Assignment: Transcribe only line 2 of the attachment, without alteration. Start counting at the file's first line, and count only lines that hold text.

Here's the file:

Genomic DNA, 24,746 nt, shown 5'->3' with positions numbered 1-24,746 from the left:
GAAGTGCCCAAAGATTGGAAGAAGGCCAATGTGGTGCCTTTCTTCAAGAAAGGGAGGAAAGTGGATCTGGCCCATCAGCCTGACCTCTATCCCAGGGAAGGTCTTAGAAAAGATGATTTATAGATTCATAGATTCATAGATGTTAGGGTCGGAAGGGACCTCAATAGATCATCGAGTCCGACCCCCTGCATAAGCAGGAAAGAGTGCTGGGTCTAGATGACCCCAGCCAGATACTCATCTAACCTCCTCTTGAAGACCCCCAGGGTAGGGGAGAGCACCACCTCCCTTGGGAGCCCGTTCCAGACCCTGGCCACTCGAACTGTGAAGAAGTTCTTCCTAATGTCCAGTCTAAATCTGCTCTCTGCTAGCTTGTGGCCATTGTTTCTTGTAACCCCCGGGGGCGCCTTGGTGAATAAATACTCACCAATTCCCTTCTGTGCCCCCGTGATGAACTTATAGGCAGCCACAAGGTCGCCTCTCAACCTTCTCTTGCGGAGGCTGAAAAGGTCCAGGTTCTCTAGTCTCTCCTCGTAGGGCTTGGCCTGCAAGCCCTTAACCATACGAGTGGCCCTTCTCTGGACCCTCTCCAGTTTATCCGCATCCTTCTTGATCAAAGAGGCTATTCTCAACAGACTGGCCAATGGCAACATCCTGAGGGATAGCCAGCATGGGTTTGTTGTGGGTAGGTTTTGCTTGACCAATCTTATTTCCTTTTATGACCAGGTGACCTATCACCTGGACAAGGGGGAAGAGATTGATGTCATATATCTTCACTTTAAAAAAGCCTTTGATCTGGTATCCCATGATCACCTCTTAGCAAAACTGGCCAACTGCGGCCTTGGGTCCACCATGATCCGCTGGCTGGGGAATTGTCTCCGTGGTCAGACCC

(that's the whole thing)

GAAGTGCCCAAAGATTGGAAGAAGGCCAATGTGGTGCCTTTCTTCAAGAAAGGGAGGAAAGTGGATCTGGCCCATCAGCCTGACCTCTATCCCAGGGAAGGTCTTAGAAAAGATGATTTATAGATTCATAGATTCATAGATGTTAGGGTCGGAAGGGACCTCAATAGATCATCGAGTCCGACCCCCTGCATAAGCAGGAAAGAGTGCTGGGTCTAGATGACCCCAGCCAGATACTCATCTAACCTCCTCTTGAAGACCCCCAGGGTAGGGGAGAGCACCACCTCCCTTGGGAGCCCGTTCCAGACCCTGGCCACTCGAACTGTGAAGAAGTTCTTCCTAATGTCCAGTCTAAATCTGCTCTCTGCTAGCTTGTGGCCATTGTTTCTTGTAACCCCCGGGGGCGCCTTGGTGAATAAATACTCACCAATTCCCTTCTGTGCCCCCGTGATGAACTTATAGGCAGCCACAAGGTCGCCTCTCAACCTTCTCTTGCGGAGGCTGAAAAGGTCCAGGTTCTCTAGTCTCTCCTCGTAGGGCTTGGCCTGCAAGCCCTTAACCATACGAGTGGCCCTTCTCTGGACCCTCTCCAGTTTATCCGCATCCTTCTTGATCAAAGAGGCTATTCTCAACAGACTGGCCAATGGCAACATCCTGAGGGATAGCCAGCATGGGTTTGTTGTGGGTAGGTTTTGCTTGACCAATCTTATTTCCTTTTATGACCAGGTGACCTATCACCTGGACAAGGGGGAAGAGATTGATGTCATATATCTTCACTTTAAAAAAGCCTTTGATCTGGTATCCCATGATCACCTCTTAGCAAAACTGGCCAACTGCGGCCTTGGGTCCACCATGATCCGCTGGCTGGGGAATTGTCTCCGTGGTCAGACCC